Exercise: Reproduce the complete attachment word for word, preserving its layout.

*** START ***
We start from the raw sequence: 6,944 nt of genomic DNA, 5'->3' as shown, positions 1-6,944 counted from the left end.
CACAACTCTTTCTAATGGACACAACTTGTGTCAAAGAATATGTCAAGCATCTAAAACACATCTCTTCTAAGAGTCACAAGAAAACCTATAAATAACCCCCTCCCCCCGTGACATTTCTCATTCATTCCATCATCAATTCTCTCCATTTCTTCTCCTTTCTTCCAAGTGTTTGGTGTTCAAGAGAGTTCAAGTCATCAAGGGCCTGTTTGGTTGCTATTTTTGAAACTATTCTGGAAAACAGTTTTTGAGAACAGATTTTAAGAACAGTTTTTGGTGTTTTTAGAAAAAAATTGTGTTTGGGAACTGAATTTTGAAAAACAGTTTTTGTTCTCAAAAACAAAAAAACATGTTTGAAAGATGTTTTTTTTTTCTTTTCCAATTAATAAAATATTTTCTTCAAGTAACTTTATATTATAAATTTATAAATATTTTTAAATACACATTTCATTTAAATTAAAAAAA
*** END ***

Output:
We start from the raw sequence: 6,944 nt of genomic DNA, 5'->3' as shown, positions 1-6,944 counted from the left end.
CACAACTCTTTCTAATGGACACAACTTGTGTCAAAGAATATGTCAAGCATCTAAAACACATCTCTTCTAAGAGTCACAAGAAAACCTATAAATAACCCCCTCCCCCCGTGACATTTCTCATTCATTCCATCATCAATTCTCTCCATTTCTTCTCCTTTCTTCCAAGTGTTTGGTGTTCAAGAGAGTTCAAGTCATCAAGGGCCTGTTTGGTTGCTATTTTTGAAACTATTCTGGAAAACAGTTTTTGAGAACAGATTTTAAGAACAGTTTTTGGTGTTTTTAGAAAAAAATTGTGTTTGGGAACTGAATTTTGAAAAACAGTTTTTGTTCTCAAAAACAAAAAAACATGTTTGAAAGATGTTTTTTTTTTCTTTTCCAATTAATAAAATATTTTCTTCAAGTAACTTTATATTATAAATTTATAAATATTTTTAAATACACATTTCATTTAAATTAAAAAAA